All around the Pacific Northwest, community goes hand-in-hand with music. A region’s state of culture can usually be determined by how robust its music and arts scene is, and in that respect, Pacific Northwest culture boasts some of the finest in the country. You practically can’t walk two blocks around these parts without stumbling across at least three worthwhile local acts, whether they’re found in a locally-owned music store, at one of the many reputable venues in our region, or simply on the street busking. Good local music comes in many shapes and sizes, spanning multiple genres and mixes of influences.
An exploration into our deep music culture led Verity Credit Union to put together an ambitious series in which they tap into that creative community with an array of commercials that highlight some of the most talented musical acts that this part of the country has to offer. Six esteemed local performers have partnered with Verity to perform their own take on a commercial, and the artists expressed themselves in their respective styles that have made them beloved hometown heroes. This is just the beginning, however, as Verity intends to do plenty more partnered commercials from worthwhile local acts to follow in the future.
“At Verity, we care about the communities where we have branches, and Seattle has a rich history with art and music,” said Melina Young, Director of Marketing and Brand at Verity Credit Union. “Instead of using stock music and imagery, we feature great local talent in our branding to help ‘all ships rise together’ for a true win-win experience that sets us apart in financial services.”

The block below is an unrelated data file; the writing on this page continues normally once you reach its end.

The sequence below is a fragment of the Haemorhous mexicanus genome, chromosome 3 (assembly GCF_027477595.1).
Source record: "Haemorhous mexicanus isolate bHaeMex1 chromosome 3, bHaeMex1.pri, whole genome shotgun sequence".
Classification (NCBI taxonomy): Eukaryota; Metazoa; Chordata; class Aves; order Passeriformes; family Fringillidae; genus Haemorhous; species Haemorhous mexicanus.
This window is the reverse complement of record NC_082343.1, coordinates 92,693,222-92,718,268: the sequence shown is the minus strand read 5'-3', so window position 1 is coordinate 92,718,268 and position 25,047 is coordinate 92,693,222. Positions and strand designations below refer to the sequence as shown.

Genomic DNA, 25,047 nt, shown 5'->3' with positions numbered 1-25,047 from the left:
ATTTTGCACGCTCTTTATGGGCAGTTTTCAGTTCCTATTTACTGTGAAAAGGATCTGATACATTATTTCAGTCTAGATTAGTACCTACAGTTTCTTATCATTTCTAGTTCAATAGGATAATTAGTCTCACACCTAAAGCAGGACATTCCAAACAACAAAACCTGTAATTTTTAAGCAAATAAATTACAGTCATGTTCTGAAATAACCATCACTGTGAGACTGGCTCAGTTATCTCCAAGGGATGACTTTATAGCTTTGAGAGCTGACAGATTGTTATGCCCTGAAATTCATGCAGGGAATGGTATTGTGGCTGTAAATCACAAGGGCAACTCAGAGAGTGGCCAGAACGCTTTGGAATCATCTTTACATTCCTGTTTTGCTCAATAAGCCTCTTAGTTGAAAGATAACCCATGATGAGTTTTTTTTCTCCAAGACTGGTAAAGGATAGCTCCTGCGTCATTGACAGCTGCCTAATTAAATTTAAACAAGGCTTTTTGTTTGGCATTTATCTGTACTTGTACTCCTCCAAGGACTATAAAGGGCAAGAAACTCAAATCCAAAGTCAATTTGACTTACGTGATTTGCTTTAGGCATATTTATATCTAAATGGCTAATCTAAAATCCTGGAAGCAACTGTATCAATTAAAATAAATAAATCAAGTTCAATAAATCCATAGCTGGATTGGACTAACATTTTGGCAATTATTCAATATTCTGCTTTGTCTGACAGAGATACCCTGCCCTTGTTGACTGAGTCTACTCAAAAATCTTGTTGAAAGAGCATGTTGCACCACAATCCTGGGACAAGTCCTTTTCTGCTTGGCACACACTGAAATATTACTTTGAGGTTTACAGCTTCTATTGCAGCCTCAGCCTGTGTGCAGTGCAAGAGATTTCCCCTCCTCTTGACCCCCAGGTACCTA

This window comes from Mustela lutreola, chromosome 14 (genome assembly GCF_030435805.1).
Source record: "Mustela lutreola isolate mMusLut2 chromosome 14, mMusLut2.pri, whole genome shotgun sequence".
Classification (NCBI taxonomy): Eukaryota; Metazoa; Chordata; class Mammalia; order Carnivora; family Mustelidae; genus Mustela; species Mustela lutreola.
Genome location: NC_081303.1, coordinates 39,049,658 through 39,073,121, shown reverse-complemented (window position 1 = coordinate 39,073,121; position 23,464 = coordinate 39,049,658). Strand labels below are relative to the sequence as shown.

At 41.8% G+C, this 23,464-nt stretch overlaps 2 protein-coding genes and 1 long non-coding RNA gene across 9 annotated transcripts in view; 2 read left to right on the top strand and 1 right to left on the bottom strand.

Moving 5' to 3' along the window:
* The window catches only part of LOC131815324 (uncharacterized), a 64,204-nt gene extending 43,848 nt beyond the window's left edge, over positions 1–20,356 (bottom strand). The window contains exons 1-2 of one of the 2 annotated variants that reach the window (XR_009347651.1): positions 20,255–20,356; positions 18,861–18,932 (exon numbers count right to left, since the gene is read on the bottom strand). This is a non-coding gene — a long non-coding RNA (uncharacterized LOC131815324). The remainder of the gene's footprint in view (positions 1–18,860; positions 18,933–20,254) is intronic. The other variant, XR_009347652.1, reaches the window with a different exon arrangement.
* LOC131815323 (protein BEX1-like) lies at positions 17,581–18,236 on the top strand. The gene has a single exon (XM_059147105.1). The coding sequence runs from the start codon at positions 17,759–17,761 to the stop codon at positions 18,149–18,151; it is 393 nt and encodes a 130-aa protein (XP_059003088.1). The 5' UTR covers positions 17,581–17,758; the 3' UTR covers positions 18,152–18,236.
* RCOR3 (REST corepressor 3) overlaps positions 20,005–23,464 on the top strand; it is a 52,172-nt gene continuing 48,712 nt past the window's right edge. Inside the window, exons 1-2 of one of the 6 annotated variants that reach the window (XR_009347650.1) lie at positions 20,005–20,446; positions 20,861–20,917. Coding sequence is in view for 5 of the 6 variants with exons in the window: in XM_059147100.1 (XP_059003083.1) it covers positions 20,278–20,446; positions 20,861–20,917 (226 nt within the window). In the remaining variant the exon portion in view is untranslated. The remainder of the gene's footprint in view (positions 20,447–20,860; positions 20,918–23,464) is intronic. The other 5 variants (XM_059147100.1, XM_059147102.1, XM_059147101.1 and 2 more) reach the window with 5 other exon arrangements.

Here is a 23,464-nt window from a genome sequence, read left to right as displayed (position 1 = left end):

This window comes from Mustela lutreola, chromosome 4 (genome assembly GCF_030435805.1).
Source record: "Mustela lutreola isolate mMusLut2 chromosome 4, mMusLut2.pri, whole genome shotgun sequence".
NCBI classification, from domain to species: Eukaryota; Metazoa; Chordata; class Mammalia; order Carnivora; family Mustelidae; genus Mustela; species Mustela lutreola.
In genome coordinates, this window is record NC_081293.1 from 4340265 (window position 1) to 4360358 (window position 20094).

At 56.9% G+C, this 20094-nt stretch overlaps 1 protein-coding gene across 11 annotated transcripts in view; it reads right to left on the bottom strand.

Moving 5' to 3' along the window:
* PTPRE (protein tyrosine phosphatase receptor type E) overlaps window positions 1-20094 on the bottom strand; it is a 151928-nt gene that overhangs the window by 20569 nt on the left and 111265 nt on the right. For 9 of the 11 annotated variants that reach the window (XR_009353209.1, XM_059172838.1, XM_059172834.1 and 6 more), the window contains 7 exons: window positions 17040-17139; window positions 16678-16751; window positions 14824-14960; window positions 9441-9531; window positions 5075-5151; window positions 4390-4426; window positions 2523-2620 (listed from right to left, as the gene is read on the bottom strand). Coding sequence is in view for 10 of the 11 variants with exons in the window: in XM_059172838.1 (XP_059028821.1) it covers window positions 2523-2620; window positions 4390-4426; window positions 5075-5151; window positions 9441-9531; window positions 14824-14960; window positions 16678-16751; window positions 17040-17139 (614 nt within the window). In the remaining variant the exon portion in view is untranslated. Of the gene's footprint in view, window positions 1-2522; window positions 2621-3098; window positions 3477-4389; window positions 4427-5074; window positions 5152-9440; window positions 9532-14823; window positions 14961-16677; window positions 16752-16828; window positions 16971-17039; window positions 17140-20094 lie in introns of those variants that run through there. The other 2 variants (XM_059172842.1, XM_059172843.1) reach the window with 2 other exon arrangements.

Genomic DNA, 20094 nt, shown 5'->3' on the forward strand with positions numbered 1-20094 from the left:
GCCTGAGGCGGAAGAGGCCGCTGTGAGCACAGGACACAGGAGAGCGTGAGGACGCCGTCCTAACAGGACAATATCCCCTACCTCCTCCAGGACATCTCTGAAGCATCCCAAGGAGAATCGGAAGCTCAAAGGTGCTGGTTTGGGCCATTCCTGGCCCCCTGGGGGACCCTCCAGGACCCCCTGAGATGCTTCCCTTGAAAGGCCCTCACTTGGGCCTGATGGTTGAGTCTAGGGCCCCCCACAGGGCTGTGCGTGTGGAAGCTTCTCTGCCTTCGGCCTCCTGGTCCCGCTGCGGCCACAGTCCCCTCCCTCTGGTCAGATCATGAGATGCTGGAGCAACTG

Between Fly Moon Royalty and their sensual alternative R&B stylings, The Gods Themselves with their raw, down-and-dirty psych-rock, Red Jacket Mine with their bouncy, jangly indie pop, and Jupe Jupe with their Britpop-esque, it’s safe to say Verity chose wisely with their picks for this batch of commercials. Also, it’s no secret that Seattle and the greater northwest are bursting at the seams with singer-songwriters at the moment, and some of our favorites happen to be in the Verity series, whether it’s 50 Bands in 50 Days finalists The Banner Days with their larger-than-life, borderline-gospel approach to roots and folk music or recent Northwest Music Month finalist Naomi Wachira with her stripped-down, emotionally charged blues.
We see the driving force behind Verity’s “Verity Means Truth” campaign as an exciting and original way to celebrate local music, and we try to never pass up a chance to talk about our home-grown favorites so let’s talk about some the acts in this fantastic series. At the tail-end of this article, you’ll find one of the commercials that Naomi Wachira did for the Verity series and she’s been on our radar for the last few years.
Once declared “Best Folk Singer in Seattle,” Naomi Wachira is a local musician with quite the pedigree. Wachira has been writing and recording music under her own name for a handful of years, and her discography includes two EPs and a self-titled full length debut, released early in 2014 to unanimous critical praise. She’s also a renowned live performer, performing at such prestigious local events as Bumbershoot 2014 and the 2014 outing of the Madaraka Festival.
A Seattle-via-Kenya native, Wachira’s approach to folk music is doubly soulful and accessible in nature. With a slight world music edge to her arrangements and performances, Wachira’s songs take pretty clear influence from bluesy folk singer-songwriters like Tracy Chapman, and in the live setting, her performances are beautifully intimate and impassioned. It’s easy to lose yourself in what Naomi brings to the table; there’s no one else around here doing what she’s doing quite how she does it.